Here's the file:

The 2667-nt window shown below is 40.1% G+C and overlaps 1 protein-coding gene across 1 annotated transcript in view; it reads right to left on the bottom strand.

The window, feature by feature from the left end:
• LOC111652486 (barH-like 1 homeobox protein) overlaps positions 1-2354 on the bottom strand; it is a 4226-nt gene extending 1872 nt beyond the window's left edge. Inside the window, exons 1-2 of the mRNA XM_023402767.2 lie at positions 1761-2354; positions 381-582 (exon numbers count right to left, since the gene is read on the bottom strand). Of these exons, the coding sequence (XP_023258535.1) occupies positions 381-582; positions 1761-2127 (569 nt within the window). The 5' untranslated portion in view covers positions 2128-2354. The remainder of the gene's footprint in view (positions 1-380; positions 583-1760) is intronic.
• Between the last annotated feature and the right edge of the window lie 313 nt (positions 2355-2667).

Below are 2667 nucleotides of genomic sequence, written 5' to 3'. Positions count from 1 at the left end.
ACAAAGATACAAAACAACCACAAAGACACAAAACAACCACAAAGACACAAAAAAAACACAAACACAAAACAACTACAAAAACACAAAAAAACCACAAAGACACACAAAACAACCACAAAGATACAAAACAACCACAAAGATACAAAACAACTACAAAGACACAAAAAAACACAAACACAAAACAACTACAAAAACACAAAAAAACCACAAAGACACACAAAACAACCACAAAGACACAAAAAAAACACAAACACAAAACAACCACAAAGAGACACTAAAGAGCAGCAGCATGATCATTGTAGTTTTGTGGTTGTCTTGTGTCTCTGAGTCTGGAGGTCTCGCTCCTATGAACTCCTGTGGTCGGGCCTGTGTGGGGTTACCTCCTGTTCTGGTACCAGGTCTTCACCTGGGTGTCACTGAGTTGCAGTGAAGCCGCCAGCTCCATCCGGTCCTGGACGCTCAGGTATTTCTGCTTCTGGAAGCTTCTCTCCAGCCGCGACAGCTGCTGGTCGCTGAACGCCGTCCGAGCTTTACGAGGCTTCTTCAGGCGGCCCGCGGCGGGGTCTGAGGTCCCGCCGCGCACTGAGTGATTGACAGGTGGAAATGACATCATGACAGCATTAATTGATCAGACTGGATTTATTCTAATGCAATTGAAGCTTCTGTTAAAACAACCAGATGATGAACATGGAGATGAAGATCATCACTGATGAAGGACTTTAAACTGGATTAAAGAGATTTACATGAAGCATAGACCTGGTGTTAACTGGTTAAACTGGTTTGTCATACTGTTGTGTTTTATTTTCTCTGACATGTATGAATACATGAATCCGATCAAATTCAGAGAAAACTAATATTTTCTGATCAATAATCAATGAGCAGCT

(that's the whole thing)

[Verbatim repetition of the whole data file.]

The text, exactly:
The 2667-nt window shown below is 40.1% G+C and overlaps 1 protein-coding gene across 1 annotated transcript in view; it reads right to left on the bottom strand.

The window, feature by feature from the left end:
• LOC111652486 (barH-like 1 homeobox protein) overlaps positions 1-2354 on the bottom strand; it is a 4226-nt gene extending 1872 nt beyond the window's left edge. Inside the window, exons 1-2 of the mRNA XM_023402767.2 lie at positions 1761-2354; positions 381-582 (exon numbers count right to left, since the gene is read on the bottom strand). Of these exons, the coding sequence (XP_023258535.1) occupies positions 381-582; positions 1761-2127 (569 nt within the window). The 5' untranslated portion in view covers positions 2128-2354. The remainder of the gene's footprint in view (positions 1-380; positions 583-1760) is intronic.
• Between the last annotated feature and the right edge of the window lie 313 nt (positions 2355-2667).

Below are 2667 nucleotides of genomic sequence, written 5' to 3'. Positions count from 1 at the left end.
ACAAAGATACAAAACAACCACAAAGACACAAAACAACCACAAAGACACAAAAAAAACACAAACACAAAACAACTACAAAAACACAAAAAAACCACAAAGACACACAAAACAACCACAAAGATACAAAACAACCACAAAGATACAAAACAACTACAAAGACACAAAAAAACACAAACACAAAACAACTACAAAAACACAAAAAAACCACAAAGACACACAAAACAACCACAAAGACACAAAAAAAACACAAACACAAAACAACCACAAAGAGACACTAAAGAGCAGCAGCATGATCATTGTAGTTTTGTGGTTGTCTTGTGTCTCTGAGTCTGGAGGTCTCGCTCCTATGAACTCCTGTGGTCGGGCCTGTGTGGGGTTACCTCCTGTTCTGGTACCAGGTCTTCACCTGGGTGTCACTGAGTTGCAGTGAAGCCGCCAGCTCCATCCGGTCCTGGACGCTCAGGTATTTCTGCTTCTGGAAGCTTCTCTCCAGCCGCGACAGCTGCTGGTCGCTGAACGCCGTCCGAGCTTTACGAGGCTTCTTCAGGCGGCCCGCGGCGGGGTCTGAGGTCCCGCCGCGCACTGAGTGATTGACAGGTGGAAATGACATCATGACAGCATTAATTGATCAGACTGGATTTATTCTAATGCAATTGAAGCTTCTGTTAAAACAACCAGATGATGAACATGGAGATGAAGATCATCACTGATGAAGGACTTTAAACTGGATTAAAGAGATTTACATGAAGCATAGACCTGGTGTTAACTGGTTAAACTGGTTTGTCATACTGTTGTGTTTTATTTTCTCTGACATGTATGAATACATGAATCCGATCAAATTCAGAGAAAACTAATATTTTCTGATCAATAATCAATGAGCAGCT